Natural Causes

An Epidemic of Wellness, the Certainty of Dying, and Killing Ourselves to Live Longer

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Barbara Ehrenreich: Natural Causes

English language

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3 stars (6 reviews)

Bestselling author of Nickel and Dimed, Barbara Ehrenreich explores how we are killing ourselves to live longer, not better.

A razor-sharp polemic which offers an entirely new understanding of our bodies, ourselves, and our place in the universe, Natural Causes describes how we over-prepare and worry way too much about what is inevitable. One by one, Ehrenreich topples the shibboleths that guide our attempts to live a long, healthy life — from the importance of preventive medical screenings to the concepts of wellness and mindfulness, from dietary fads to fitness culture.

But Natural Causes goes deeper — into the fundamental unreliability of our bodies and even our "mind-bodies," to use the fashionable term. Starting with the mysterious and seldom-acknowledged tendency of our own immune cells to promote deadly cancers, Ehrenreich looks into the cellular basis of aging, and shows how little control we actually have over it. We tend to …

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Review of 'Natural Causes' on 'Goodreads'

4 stars

I finished this today but I'm not sure when I started it. When it came out, the media were most interested in Ms. Ehrenreich's shocking decision to forego so many annoying medical tests. This is only a small portion of the book, however, which at times doesn't seem to have a single theme. It's more of a meditation on life itself (only the author wouldn't use the term "meditation" since she sees that practice as faddish).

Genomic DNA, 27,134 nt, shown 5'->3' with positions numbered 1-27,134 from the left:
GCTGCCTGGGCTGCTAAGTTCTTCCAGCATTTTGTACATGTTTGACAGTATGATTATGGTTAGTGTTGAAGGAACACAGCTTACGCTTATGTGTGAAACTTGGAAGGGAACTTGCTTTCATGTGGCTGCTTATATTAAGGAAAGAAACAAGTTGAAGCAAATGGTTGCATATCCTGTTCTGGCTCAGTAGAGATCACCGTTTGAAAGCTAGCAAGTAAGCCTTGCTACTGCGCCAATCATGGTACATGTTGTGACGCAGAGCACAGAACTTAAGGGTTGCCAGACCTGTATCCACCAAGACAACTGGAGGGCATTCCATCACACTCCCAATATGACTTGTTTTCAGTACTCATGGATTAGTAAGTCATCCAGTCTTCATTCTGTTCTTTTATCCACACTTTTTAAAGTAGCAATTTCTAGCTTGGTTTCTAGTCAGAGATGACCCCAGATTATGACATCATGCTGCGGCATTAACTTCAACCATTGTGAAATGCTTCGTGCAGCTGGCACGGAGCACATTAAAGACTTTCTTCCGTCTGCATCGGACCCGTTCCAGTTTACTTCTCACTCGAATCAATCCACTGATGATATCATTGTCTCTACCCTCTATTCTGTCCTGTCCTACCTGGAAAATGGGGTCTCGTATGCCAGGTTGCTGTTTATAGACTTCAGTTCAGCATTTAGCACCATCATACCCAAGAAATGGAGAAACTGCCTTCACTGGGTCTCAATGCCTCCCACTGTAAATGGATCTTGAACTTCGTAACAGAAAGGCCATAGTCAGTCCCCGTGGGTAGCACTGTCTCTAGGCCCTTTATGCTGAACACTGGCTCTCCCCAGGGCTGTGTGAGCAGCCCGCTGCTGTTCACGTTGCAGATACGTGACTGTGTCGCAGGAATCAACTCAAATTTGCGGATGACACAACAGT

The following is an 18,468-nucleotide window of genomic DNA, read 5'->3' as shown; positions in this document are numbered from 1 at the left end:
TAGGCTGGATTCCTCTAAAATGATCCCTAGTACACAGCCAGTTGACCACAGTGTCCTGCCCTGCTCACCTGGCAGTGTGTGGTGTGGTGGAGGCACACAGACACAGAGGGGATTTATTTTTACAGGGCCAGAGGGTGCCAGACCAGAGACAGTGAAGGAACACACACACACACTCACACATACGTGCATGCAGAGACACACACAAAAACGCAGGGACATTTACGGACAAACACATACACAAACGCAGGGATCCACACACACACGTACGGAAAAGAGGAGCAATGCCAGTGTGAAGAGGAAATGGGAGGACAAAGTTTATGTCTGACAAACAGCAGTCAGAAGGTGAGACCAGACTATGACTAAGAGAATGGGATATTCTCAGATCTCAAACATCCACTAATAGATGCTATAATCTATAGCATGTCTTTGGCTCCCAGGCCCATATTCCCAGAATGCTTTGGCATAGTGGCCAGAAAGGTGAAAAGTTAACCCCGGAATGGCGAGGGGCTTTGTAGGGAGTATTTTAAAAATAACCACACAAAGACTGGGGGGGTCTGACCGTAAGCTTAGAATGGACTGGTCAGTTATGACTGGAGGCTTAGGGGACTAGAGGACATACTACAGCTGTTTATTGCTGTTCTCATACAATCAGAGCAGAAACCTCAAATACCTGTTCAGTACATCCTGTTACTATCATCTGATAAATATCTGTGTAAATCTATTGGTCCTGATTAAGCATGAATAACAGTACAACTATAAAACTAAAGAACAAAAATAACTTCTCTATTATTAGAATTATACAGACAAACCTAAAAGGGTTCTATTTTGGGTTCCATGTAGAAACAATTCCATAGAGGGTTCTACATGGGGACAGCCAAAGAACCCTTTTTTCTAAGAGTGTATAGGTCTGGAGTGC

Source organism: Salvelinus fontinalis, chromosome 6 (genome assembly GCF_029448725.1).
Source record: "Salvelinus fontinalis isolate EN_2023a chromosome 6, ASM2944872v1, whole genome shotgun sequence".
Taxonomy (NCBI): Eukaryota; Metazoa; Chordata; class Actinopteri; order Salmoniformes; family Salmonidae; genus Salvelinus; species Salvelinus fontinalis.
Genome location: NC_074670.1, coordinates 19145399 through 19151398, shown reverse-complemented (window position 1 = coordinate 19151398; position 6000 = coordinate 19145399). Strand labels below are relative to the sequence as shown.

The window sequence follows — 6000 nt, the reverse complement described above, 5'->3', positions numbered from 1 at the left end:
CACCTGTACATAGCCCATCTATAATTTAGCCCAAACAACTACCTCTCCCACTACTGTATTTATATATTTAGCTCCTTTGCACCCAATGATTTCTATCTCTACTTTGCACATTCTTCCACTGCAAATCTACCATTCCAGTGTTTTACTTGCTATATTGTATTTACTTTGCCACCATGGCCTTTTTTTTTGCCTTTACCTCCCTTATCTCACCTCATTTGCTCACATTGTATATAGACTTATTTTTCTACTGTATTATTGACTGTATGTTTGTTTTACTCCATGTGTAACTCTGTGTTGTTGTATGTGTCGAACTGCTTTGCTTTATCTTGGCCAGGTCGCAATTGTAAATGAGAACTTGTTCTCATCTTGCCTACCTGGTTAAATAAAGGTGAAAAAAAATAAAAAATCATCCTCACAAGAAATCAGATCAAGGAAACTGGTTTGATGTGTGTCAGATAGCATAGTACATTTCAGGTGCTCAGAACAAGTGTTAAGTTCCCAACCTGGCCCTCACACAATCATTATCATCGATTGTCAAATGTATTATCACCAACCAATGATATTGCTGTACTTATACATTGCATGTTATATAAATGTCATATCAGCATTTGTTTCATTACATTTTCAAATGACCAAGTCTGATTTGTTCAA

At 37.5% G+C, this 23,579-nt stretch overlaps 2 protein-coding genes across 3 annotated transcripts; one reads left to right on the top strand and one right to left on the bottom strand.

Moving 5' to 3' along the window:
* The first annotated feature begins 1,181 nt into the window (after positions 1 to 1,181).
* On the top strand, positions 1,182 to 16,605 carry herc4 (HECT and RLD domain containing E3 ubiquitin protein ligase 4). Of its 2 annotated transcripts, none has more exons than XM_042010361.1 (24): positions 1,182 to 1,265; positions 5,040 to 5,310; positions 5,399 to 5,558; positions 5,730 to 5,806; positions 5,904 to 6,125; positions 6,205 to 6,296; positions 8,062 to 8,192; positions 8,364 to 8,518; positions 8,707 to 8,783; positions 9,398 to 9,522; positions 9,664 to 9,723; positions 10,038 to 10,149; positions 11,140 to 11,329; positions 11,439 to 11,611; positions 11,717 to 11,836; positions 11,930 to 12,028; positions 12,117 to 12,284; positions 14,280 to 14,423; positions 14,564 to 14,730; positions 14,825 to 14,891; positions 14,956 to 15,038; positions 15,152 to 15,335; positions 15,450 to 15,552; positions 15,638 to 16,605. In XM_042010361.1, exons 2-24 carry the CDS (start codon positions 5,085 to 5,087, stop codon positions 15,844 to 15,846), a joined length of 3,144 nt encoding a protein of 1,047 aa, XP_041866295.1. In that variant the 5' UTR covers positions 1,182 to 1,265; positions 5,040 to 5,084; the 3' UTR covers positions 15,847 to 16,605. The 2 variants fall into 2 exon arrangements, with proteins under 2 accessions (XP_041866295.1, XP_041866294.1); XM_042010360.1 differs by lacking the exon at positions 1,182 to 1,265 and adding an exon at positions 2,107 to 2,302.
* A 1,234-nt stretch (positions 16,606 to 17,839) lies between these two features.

She rejects the standard materialistic view and ends up as something of an animist, finding free will or the ability and need to make decisions goes down to the cellular level. This isn't some kind of new age-ish peculiarity on her part but is consistent with science (she having a PhD in cell biology). Having read her Living With a Wild God I've already gone through some of these experiences with her.

I'd have …

Review of 'Natural Causes' on 'Goodreads'

2 stars

If you’re looking for smug justification for poor health choices, whether it’s smoking, living a sedentary lifestyle, or eating junk, Barbara Ehrenreich is here for you. This book is funny and entertaining, and critically examines our society’s obsession with clever tricks to stave off death. But it ultimately misses the point: Making good choices about one’s health (both physical and mental) isn’t about living forever, it’s about having better quality of life during the few years we’ve got. And as much as the author pokes fun at the mercurial nature of health fads, the core is what matters: Live a physically active life and eat “not too much, mostly plants” (to quote Michael Pollan). Ehrenreich is free to enjoy as much Wendy’s and Popeye’s as she wants, treat physical activity as a horrendous chore rather than a fun way to feel better, and scoff at meditation and other mindfulness initiatives, …

Review of 'Natural Causes' on 'Goodreads'

4 stars

I have no idea what I’ve just read. It began as I had expected: ranting against the American overtreat/overworry medical system and against the insane microoptimizations so many people obsess over in diet, exercise, “wellness”. Then... I’m not sure. Ehrenreich took me on a careening tour of medical history, molecular biology, comparative religions, and eventually metaphysical questions of self and facing death. Plus occasional detours to snipe at Silicon Valley. It was rather more than I was prepared for; in a good way, absolutely, but I was just not in the proper mindframe for it. If I’m still around in a year or two, I may want to reread this.

For the one or two people who might read my words: do read it, just, be prepared for what feel like digressions. The content is insightful, educational, even enjoyable. I gained new perspectives on subjects I thought myself informed about …

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